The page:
Since pet injuries aren’t covered by a home or auto insurance policy, this is where having pet insurance comes in handy. If the owner of the injured pet holds a pet policy, coverage for the dog could be available for this unexpected accident granted it didn’t occur pre-policy or within the policy waiting periods. For example, coverage from Sonnet Pet Insurance would include costs associated to see the vet, diagnose, treat, and any subsequent follow-ups.

Can you sue someone for hitting your dog or cat with their car?

You might be able to sue a driver if they are at fault for an auto accident where they hit your dog or cat causing injury or death. You’ll have to prove that the driver is at fault and the accident caused you harm in the form of costly vet bills.

What are the insurance implications if you’re driving with your pet in the car?

You’re on a family road trip with your dog and someone runs a red light and smashes into your car. Everyone is okay except your dog who might have internal bleeding. Now what?

Whether you or another driver is at fault, pet insurance could provide coverage for the unexpected veterinary costs associated with the insured pet. Depending on the policy, pet insurance could cover the costs associated to see the vet, diagnose, treat, and any subsequent follow-ups. This is why it’s important to understand the wording on a pet insurance policy.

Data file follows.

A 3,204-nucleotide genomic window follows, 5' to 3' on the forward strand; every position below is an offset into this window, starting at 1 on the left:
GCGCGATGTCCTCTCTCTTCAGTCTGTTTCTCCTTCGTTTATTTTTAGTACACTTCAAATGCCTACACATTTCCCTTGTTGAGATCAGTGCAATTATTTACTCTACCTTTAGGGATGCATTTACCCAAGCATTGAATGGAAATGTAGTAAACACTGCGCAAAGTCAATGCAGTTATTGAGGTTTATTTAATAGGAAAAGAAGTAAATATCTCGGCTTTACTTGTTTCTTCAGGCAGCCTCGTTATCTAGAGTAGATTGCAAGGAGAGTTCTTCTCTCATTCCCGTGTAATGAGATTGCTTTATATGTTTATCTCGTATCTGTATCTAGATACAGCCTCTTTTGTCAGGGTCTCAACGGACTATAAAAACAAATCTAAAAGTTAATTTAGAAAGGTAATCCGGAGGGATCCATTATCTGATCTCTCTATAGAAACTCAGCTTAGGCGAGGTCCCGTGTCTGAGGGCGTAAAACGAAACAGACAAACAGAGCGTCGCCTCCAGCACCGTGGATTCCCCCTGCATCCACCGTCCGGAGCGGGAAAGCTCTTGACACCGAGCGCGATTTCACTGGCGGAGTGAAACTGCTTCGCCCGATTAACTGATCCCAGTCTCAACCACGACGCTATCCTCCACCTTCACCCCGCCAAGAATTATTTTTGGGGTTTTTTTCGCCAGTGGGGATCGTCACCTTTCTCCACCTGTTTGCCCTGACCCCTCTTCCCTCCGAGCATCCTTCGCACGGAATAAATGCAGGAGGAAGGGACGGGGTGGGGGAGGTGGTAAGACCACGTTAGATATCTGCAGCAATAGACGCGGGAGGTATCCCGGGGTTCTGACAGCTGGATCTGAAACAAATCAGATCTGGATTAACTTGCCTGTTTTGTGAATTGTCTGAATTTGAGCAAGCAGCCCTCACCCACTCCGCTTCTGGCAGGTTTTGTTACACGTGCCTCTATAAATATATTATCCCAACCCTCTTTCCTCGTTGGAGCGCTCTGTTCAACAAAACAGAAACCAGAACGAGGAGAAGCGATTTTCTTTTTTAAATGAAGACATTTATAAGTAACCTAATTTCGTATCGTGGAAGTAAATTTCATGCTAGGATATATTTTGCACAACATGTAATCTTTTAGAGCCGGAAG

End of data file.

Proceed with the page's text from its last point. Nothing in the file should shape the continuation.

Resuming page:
TIP: Here are some tips for travelling safely with pets.

Did you know? As cuddly as your dog is, in Ontario it’s illegal to have a dog on your lap while driving. According to section 162 of the Highway Traffic Act: “No person shall drive a motor vehicle with persons or property in the front or driver’s seat so placed as to interfere with the proper management or control of the motor vehicle.”

What do I do if my pet is injured, and I don’t have pet insurance?

Well, hindsight is 20/20 so unfortunately, you’ll probably have to pay out-of-pocket for any vet bills which can be costly. This is why it’s a good idea to research pet insurance as soon as you welcome home your new member of the family. So, what does pet insurance cover? Well, like most home and auto policies, coverage specifics will vary depending on the insurer.

What should I look for in pet insurance?

Having the right pet insurance could end up helping you save thousands of dollars – but there’s no one-size-fits-all policy. Your pets’ needs will depend on things like their age, breed, and where you live. Pet insurance helps cover unplanned vet visits so you and your furry friend can focus on quality time together.

Every policy is different. Which is why it’s important to review the policy carefully to make sure that it includes the specific coverage(s) you’re looking for. Here are a few pet-specific coverages that you might want in a pet policy:

  • Illness
  • Accidents
  • Surgeries
  • X-rays and diagnostics
  • Dental care
  • Alternative therapy
  • Behavioural therapy
  • Medication
  • Medical devices
  • Emergency care services

An animal collision is a distressing experience for anyone to go through. So, knowing what to do ahead of time can help you be prepared for the worst. Take some time to understand what’s included in your auto and pet insurance policies to make sure you and your best friend are protected. Then you’ll be able to relax knowing that your dog or cat is covered.